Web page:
Friday, you can join activists who will be rallying outside the federal courthouse on House Bill 497, what critics are calling Utah’s “Papers Please” immigration-enforcement law passed in 2011 that requires law enforcement to check the immigration status of certain arrested individuals.
HB 497, sponsored by Rep. Stephen Sandstrom, R-Orem, allows law enforcement the discretion to ask individuals for proof of citizenship in some circumstances, which worries immigration-reform advocates who say the bill only instills a culture of fear among Utah’s Latino population. The bill also requires law enforcement to check the immigration status of individuals arrested for felonies and serious misdemeanors. Since May 2011, a suit has been brought to block the law from going into effect, first by civil-rights advocates, before later being joined by the United States Department of Justice.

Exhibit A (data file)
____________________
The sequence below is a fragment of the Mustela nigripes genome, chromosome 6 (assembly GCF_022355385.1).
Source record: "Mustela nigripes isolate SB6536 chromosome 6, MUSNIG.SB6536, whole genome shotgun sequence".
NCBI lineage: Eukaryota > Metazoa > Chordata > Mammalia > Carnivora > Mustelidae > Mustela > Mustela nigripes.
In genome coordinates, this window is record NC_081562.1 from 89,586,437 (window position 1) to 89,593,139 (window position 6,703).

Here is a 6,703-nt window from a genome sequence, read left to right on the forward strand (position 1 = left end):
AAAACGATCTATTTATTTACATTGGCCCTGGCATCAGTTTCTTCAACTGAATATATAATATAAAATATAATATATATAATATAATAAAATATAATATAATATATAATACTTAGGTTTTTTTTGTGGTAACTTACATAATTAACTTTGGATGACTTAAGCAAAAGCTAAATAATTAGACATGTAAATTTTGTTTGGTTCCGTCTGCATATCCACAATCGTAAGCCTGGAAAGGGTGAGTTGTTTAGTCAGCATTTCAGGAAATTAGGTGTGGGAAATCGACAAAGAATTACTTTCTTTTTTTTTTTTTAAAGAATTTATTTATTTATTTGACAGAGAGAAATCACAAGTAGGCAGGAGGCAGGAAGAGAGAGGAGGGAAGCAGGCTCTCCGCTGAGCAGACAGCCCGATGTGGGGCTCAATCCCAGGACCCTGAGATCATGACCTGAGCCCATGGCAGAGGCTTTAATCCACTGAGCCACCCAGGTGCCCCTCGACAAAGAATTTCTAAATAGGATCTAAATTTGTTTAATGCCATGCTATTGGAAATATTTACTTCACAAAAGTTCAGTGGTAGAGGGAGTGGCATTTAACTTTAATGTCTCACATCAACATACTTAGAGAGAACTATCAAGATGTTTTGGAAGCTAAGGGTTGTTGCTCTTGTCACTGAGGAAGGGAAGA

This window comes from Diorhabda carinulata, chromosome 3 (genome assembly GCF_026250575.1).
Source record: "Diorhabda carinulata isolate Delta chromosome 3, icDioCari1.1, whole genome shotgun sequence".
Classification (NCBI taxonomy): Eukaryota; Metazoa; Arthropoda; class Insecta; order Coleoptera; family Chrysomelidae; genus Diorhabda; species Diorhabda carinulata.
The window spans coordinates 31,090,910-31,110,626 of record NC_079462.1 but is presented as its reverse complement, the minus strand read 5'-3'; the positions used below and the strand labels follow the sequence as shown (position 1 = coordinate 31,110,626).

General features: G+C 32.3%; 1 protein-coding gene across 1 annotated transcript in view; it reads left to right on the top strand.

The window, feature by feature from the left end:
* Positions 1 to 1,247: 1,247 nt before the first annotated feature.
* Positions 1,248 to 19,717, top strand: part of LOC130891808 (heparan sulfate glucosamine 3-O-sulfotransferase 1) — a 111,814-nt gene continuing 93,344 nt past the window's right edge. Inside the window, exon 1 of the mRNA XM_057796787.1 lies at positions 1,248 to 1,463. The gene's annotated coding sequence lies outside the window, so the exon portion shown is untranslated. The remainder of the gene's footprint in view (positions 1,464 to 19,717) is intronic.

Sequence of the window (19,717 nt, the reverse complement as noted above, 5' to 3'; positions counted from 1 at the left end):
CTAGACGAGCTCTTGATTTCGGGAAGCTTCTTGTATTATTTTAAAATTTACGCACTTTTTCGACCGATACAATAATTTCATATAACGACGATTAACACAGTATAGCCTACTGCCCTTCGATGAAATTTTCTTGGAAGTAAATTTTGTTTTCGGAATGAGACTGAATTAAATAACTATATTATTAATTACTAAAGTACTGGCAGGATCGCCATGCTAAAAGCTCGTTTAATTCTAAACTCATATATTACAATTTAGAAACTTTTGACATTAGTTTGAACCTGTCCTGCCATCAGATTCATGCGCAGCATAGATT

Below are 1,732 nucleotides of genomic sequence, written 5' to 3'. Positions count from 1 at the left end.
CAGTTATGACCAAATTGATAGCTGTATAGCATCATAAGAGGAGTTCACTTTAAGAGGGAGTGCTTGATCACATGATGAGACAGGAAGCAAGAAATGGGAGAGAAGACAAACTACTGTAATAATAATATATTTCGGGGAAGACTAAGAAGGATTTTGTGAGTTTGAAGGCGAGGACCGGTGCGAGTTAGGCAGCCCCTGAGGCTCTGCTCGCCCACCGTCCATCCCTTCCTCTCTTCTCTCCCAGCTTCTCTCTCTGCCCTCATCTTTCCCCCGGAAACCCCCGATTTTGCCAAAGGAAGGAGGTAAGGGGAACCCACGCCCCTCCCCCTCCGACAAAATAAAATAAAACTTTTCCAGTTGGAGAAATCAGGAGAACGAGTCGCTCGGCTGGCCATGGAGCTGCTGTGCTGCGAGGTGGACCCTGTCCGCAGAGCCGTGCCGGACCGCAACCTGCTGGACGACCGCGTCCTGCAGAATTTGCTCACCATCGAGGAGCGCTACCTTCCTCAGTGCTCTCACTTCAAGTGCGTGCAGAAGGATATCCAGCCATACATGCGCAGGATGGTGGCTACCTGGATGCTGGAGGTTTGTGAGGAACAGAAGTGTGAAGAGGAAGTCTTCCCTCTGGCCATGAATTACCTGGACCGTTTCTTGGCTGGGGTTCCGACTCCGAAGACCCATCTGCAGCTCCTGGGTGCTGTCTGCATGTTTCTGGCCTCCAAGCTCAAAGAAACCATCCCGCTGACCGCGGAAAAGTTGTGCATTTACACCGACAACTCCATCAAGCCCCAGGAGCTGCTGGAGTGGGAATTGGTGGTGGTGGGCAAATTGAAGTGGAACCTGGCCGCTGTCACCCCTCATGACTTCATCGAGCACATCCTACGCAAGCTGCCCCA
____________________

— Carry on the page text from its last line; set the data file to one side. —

Friday’s court hearing will be the first on whether the law is unconstitutional in allowing the state to take over regulating immigration from the federal government. If you want to come and make some noise for comprehensive and compassionate immigration reform, then show up at the rally and let your voice be heard.
Check it out, Friday, Feb. 17, from 8:30 a.m.-1:30 p.m. outside the Frank Moss Federal Courthouse, 350 S. Main, Salt Lake City.